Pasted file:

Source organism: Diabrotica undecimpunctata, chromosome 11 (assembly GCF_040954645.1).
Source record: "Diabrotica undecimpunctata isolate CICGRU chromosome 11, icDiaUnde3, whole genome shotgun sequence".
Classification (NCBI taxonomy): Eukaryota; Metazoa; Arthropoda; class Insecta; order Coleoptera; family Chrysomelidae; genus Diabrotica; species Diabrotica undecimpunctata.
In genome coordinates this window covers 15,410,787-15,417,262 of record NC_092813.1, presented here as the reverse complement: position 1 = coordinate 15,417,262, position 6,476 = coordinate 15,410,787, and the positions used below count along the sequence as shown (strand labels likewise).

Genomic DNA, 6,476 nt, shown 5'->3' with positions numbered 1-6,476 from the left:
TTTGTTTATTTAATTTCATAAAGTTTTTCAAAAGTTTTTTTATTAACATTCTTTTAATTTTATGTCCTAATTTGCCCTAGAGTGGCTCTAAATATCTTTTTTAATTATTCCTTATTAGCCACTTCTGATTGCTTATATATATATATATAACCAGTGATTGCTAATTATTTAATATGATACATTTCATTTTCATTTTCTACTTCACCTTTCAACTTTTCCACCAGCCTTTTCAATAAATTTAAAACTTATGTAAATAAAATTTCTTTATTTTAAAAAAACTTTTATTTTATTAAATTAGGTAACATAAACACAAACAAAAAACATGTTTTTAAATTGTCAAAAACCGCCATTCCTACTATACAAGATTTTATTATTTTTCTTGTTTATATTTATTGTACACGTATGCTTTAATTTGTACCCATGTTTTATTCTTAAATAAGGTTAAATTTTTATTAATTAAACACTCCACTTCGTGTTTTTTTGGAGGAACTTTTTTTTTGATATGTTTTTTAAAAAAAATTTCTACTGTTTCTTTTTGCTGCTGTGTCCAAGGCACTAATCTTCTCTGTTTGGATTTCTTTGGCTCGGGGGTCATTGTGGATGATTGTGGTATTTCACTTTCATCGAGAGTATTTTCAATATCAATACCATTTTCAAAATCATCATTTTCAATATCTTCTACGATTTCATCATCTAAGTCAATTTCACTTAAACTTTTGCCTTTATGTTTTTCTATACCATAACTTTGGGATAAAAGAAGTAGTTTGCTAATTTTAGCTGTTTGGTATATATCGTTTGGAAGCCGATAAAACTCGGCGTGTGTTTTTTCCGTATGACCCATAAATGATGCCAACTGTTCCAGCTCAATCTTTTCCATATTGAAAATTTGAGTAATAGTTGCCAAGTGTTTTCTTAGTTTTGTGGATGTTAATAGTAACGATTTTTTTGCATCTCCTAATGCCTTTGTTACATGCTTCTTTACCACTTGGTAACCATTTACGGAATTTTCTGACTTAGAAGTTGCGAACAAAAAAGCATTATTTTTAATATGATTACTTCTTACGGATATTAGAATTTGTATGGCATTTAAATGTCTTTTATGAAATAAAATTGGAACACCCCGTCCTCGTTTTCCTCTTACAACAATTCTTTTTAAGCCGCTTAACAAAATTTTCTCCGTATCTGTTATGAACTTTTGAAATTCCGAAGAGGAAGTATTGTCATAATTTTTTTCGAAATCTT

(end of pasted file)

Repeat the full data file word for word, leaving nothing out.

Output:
Source organism: Diabrotica undecimpunctata, chromosome 11 (assembly GCF_040954645.1).
Source record: "Diabrotica undecimpunctata isolate CICGRU chromosome 11, icDiaUnde3, whole genome shotgun sequence".
Classification (NCBI taxonomy): Eukaryota; Metazoa; Arthropoda; class Insecta; order Coleoptera; family Chrysomelidae; genus Diabrotica; species Diabrotica undecimpunctata.
In genome coordinates this window covers 15,410,787-15,417,262 of record NC_092813.1, presented here as the reverse complement: position 1 = coordinate 15,417,262, position 6,476 = coordinate 15,410,787, and the positions used below count along the sequence as shown (strand labels likewise).

Genomic DNA, 6,476 nt, shown 5'->3' with positions numbered 1-6,476 from the left:
TTTGTTTATTTAATTTCATAAAGTTTTTCAAAAGTTTTTTTATTAACATTCTTTTAATTTTATGTCCTAATTTGCCCTAGAGTGGCTCTAAATATCTTTTTTAATTATTCCTTATTAGCCACTTCTGATTGCTTATATATATATATATAACCAGTGATTGCTAATTATTTAATATGATACATTTCATTTTCATTTTCTACTTCACCTTTCAACTTTTCCACCAGCCTTTTCAATAAATTTAAAACTTATGTAAATAAAATTTCTTTATTTTAAAAAAACTTTTATTTTATTAAATTAGGTAACATAAACACAAACAAAAAACATGTTTTTAAATTGTCAAAAACCGCCATTCCTACTATACAAGATTTTATTATTTTTCTTGTTTATATTTATTGTACACGTATGCTTTAATTTGTACCCATGTTTTATTCTTAAATAAGGTTAAATTTTTATTAATTAAACACTCCACTTCGTGTTTTTTTGGAGGAACTTTTTTTTTGATATGTTTTTTAAAAAAAATTTCTACTGTTTCTTTTTGCTGCTGTGTCCAAGGCACTAATCTTCTCTGTTTGGATTTCTTTGGCTCGGGGGTCATTGTGGATGATTGTGGTATTTCACTTTCATCGAGAGTATTTTCAATATCAATACCATTTTCAAAATCATCATTTTCAATATCTTCTACGATTTCATCATCTAAGTCAATTTCACTTAAACTTTTGCCTTTATGTTTTTCTATACCATAACTTTGGGATAAAAGAAGTAGTTTGCTAATTTTAGCTGTTTGGTATATATCGTTTGGAAGCCGATAAAACTCGGCGTGTGTTTTTTCCGTATGACCCATAAATGATGCCAACTGTTCCAGCTCAATCTTTTCCATATTGAAAATTTGAGTAATAGTTGCCAAGTGTTTTCTTAGTTTTGTGGATGTTAATAGTAACGATTTTTTTGCATCTCCTAATGCCTTTGTTACATGCTTCTTTACCACTTGGTAACCATTTACGGAATTTTCTGACTTAGAAGTTGCGAACAAAAAAGCATTATTTTTAATATGATTACTTCTTACGGATATTAGAATTTGTATGGCATTTAAATGTCTTTTATGAAATAAAATTGGAACACCCCGTCCTCGTTTTCCTCTTACAACAATTCTTTTTAAGCCGCTTAACAAAATTTTCTCCGTATCTGTTATGAACTTTTGAAATTCCGAAGAGGAAGTATTGTCATAATTTTTTTCGAAATCTT